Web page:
Sponsors step in to replace missed funding

Community Jul 05, 2017 by Joanna Lavoie East York Mirror

There was no way the 60th annual East York Canada Day parade and festival wouldn’t go ahead as planned, especially for Canada’s 150th birthday.

The popular July 1 event is run by volunteers, and a mixup with some volunteers leaving last fall left some loose ends, most notably the lack of an application for a much-needed grant from Heritage Canada.

“We were out roughly $7,300. That was a big chunk of our budget gone,” said Shannon Timms, a lifelong East York resident who previously served as the secretary of the East York Canada Day Corporation, but has since stepped in to serve as its chair.

The corporation also missed the deadline to apply for a Canada 150 grant and despite the best of efforts from local MP Nathaniel Erskine-Smith's office did not get that additional funding.

Related Content

Determined to push forward, an urgent call for help was issued.

Local MPP Arthur Potts, along with area resident Michael Rusek and a couple of other community members came forward to raise some funds.

"(The event) was in real danger of cancellation, but together we were able to raise almost $15,000,” Rusek said Tuesday.

In a release, Potts said he’s pleased his office was “able to rally a large number of very generous sponsors to help.”

He also urged everyone to thank the volunteers, organizers, and sponsors for helping make events, like Canada Day in East York, a reality.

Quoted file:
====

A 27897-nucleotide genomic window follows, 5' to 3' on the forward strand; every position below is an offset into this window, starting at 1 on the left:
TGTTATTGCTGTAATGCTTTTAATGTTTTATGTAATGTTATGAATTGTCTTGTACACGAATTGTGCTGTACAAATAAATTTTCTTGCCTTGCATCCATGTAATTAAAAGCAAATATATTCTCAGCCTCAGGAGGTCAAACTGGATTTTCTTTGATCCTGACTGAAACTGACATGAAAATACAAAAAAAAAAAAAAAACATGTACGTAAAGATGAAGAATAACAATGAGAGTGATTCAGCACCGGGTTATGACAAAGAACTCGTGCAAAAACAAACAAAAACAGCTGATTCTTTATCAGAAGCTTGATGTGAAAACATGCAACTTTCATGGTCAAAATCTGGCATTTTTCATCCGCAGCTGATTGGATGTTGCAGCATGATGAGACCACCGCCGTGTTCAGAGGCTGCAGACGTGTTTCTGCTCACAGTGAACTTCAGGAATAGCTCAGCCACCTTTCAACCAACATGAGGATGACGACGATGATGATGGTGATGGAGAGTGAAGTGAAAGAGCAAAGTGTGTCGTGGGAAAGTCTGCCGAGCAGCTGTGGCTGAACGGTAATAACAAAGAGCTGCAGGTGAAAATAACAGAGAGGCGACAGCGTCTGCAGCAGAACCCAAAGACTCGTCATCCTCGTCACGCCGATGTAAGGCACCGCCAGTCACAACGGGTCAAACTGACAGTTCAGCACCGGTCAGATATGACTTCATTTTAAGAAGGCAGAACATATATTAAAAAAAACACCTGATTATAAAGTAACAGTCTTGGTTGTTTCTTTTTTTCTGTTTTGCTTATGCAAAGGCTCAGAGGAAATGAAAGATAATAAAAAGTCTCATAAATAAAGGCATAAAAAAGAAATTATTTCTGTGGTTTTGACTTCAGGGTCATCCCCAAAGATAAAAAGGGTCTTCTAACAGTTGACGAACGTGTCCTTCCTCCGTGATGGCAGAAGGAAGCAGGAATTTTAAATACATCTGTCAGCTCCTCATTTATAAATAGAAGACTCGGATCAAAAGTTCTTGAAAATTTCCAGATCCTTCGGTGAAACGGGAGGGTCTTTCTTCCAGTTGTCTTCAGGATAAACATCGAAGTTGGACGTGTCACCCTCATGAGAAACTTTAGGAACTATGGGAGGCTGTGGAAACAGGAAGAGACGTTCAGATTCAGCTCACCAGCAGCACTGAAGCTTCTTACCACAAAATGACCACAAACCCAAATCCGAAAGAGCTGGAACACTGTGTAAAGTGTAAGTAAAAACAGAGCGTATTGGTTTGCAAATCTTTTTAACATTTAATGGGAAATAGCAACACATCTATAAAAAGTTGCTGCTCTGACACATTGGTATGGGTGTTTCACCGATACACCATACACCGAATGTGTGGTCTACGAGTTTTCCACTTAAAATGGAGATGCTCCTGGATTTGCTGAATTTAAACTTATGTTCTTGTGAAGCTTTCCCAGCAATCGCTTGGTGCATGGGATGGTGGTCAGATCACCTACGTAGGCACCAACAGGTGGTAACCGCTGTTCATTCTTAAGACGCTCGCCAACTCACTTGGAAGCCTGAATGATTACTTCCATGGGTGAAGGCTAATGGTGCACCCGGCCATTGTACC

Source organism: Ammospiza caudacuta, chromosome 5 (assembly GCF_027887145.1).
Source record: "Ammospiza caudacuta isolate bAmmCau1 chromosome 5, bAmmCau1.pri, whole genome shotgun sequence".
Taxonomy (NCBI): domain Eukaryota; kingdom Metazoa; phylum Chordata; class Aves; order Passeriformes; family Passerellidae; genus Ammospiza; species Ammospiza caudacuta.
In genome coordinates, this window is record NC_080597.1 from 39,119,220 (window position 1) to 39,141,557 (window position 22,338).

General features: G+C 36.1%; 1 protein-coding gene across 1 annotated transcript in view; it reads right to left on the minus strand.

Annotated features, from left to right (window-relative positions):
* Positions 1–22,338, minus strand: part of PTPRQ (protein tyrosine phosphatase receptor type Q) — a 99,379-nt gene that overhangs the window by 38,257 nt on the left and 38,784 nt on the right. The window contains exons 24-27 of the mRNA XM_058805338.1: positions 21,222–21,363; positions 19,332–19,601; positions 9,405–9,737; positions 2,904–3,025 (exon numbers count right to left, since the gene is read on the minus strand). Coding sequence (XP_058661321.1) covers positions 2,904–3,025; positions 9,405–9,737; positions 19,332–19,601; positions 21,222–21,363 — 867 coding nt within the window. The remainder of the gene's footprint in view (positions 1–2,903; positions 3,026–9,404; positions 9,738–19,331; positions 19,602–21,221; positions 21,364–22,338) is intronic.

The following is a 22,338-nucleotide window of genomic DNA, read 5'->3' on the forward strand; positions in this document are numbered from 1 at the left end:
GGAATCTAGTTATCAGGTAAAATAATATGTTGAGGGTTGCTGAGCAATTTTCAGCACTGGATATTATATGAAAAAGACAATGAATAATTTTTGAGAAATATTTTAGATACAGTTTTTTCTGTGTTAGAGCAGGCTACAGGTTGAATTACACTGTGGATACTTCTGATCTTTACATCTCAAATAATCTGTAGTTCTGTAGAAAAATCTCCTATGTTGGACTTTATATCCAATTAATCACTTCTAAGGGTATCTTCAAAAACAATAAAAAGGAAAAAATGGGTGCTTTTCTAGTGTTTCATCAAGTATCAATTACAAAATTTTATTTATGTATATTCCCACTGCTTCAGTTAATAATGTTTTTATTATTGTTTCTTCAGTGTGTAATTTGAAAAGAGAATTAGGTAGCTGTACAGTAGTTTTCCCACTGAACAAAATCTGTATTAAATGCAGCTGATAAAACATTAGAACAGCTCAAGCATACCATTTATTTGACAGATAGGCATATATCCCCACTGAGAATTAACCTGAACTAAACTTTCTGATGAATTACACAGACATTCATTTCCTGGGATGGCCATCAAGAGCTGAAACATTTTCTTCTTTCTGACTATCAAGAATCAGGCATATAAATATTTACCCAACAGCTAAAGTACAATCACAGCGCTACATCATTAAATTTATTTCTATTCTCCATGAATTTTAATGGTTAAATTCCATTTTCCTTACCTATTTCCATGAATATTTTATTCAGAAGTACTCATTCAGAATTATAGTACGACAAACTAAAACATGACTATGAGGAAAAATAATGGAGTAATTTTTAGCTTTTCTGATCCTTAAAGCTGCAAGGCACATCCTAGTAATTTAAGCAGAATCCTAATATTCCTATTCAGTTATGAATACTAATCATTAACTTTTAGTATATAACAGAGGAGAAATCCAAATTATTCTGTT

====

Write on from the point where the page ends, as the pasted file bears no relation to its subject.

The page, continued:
The organizations and agencies that help save the event include: Blue Goose Pure Foods, The Carpenters Union, Susan Gucci Real Estate Team, Labourers' International Union of North America, Ontario Motor Vehicle Industry Council, Wright Sisters Realty, The Danforth Mosaic Business Improvement Area, East York Foundation, Insurance Brokers of Toronto Region, Ontario Motor Vehicle Industry Council, which sponsored the mainstage, and Insurance Brokers of Toronto Region, which sponsored the bingo tent.

“They did a fabulous job fundraising,” said Timms, who also credited Ward 31 Councillor Janet Davis for her efforts to save the event, which costs roughly $55,000 to put on each year.

The City of Toronto has been a longtime partner of the celebration, but this year helped out in a much bigger way.

“The city stepped up. We covered all of the costs associated with the stage, the sound system, the washrooms, the garbage collection … all of the logistical parts of the event,” Davis told The East York Mirror.

“We also picked up the cost of the parks permit and the insurance.”

Parks, forestry and recreation provide games and activities to fill the void from the midway, which didn’t happen this year.

The city also put on the fireworks show.

“I’m pleased the city was able to once again commit to funding a significant portion of (the event),” Davis said.

In the end, she said thousands of people had a great time at a well-loved community event.

“It’s like a small town parade and fair. East York has such a sense of community spirit and pride,” she said.

“We’ve managed to make sure Canada Day is a special event in East York no matter the circumstances. Canada Day is a significant event for our community and we will continue to make sure it happens.”

Moving forward, Timms said she’d like to see East York’s Canada Day festivities get back to its roots.  

“I’d love to bring back more of the community involvement,” said Timms, who has received several messages from community members eager to get involved.

“I want it to go back to a more sponsored event so the grant is more of a bonus.”